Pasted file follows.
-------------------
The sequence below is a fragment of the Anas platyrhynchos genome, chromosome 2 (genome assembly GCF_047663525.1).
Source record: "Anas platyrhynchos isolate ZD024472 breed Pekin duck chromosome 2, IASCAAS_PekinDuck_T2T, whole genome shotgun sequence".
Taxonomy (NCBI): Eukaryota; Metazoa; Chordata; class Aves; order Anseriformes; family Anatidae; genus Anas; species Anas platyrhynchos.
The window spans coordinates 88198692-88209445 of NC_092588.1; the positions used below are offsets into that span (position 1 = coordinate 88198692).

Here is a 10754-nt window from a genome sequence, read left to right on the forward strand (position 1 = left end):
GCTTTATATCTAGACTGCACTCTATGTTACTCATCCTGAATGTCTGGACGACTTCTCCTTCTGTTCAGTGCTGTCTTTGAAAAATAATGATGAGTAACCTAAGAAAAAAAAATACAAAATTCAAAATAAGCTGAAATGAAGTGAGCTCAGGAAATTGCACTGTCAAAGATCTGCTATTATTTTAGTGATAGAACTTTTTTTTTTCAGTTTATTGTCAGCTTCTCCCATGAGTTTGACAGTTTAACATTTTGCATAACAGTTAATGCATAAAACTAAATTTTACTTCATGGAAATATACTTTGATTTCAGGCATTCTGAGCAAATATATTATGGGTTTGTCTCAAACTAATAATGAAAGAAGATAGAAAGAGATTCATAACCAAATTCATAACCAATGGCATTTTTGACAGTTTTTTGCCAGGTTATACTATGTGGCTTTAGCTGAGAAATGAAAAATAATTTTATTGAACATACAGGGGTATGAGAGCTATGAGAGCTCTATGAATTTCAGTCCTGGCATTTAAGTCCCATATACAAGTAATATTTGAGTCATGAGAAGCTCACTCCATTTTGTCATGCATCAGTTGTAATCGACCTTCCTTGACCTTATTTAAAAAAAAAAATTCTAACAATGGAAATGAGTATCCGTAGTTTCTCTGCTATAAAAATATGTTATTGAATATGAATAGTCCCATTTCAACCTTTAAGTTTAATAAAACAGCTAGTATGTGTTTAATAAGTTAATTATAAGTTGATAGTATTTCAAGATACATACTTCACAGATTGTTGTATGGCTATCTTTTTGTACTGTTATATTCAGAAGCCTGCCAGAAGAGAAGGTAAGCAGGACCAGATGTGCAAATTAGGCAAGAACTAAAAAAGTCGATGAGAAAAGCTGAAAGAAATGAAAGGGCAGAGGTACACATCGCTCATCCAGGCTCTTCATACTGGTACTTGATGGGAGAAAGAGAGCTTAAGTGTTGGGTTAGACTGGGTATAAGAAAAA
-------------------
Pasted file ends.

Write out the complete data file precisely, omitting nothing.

The sequence below is a fragment of the Anas platyrhynchos genome, chromosome 2 (genome assembly GCF_047663525.1).
Source record: "Anas platyrhynchos isolate ZD024472 breed Pekin duck chromosome 2, IASCAAS_PekinDuck_T2T, whole genome shotgun sequence".
Taxonomy (NCBI): Eukaryota; Metazoa; Chordata; class Aves; order Anseriformes; family Anatidae; genus Anas; species Anas platyrhynchos.
The window spans coordinates 88198692-88209445 of NC_092588.1; the positions used below are offsets into that span (position 1 = coordinate 88198692).

Here is a 10754-nt window from a genome sequence, read left to right on the forward strand (position 1 = left end):
GCTTTATATCTAGACTGCACTCTATGTTACTCATCCTGAATGTCTGGACGACTTCTCCTTCTGTTCAGTGCTGTCTTTGAAAAATAATGATGAGTAACCTAAGAAAAAAAAATACAAAATTCAAAATAAGCTGAAATGAAGTGAGCTCAGGAAATTGCACTGTCAAAGATCTGCTATTATTTTAGTGATAGAACTTTTTTTTTTCAGTTTATTGTCAGCTTCTCCCATGAGTTTGACAGTTTAACATTTTGCATAACAGTTAATGCATAAAACTAAATTTTACTTCATGGAAATATACTTTGATTTCAGGCATTCTGAGCAAATATATTATGGGTTTGTCTCAAACTAATAATGAAAGAAGATAGAAAGAGATTCATAACCAAATTCATAACCAATGGCATTTTTGACAGTTTTTTGCCAGGTTATACTATGTGGCTTTAGCTGAGAAATGAAAAATAATTTTATTGAACATACAGGGGTATGAGAGCTATGAGAGCTCTATGAATTTCAGTCCTGGCATTTAAGTCCCATATACAAGTAATATTTGAGTCATGAGAAGCTCACTCCATTTTGTCATGCATCAGTTGTAATCGACCTTCCTTGACCTTATTTAAAAAAAAAAATTCTAACAATGGAAATGAGTATCCGTAGTTTCTCTGCTATAAAAATATGTTATTGAATATGAATAGTCCCATTTCAACCTTTAAGTTTAATAAAACAGCTAGTATGTGTTTAATAAGTTAATTATAAGTTGATAGTATTTCAAGATACATACTTCACAGATTGTTGTATGGCTATCTTTTTGTACTGTTATATTCAGAAGCCTGCCAGAAGAGAAGGTAAGCAGGACCAGATGTGCAAATTAGGCAAGAACTAAAAAAGTCGATGAGAAAAGCTGAAAGAAATGAAAGGGCAGAGGTACACATCGCTCATCCAGGCTCTTCATACTGGTACTTGATGGGAGAAAGAGAGCTTAAGTGTTGGGTTAGACTGGGTATAAGAAAAA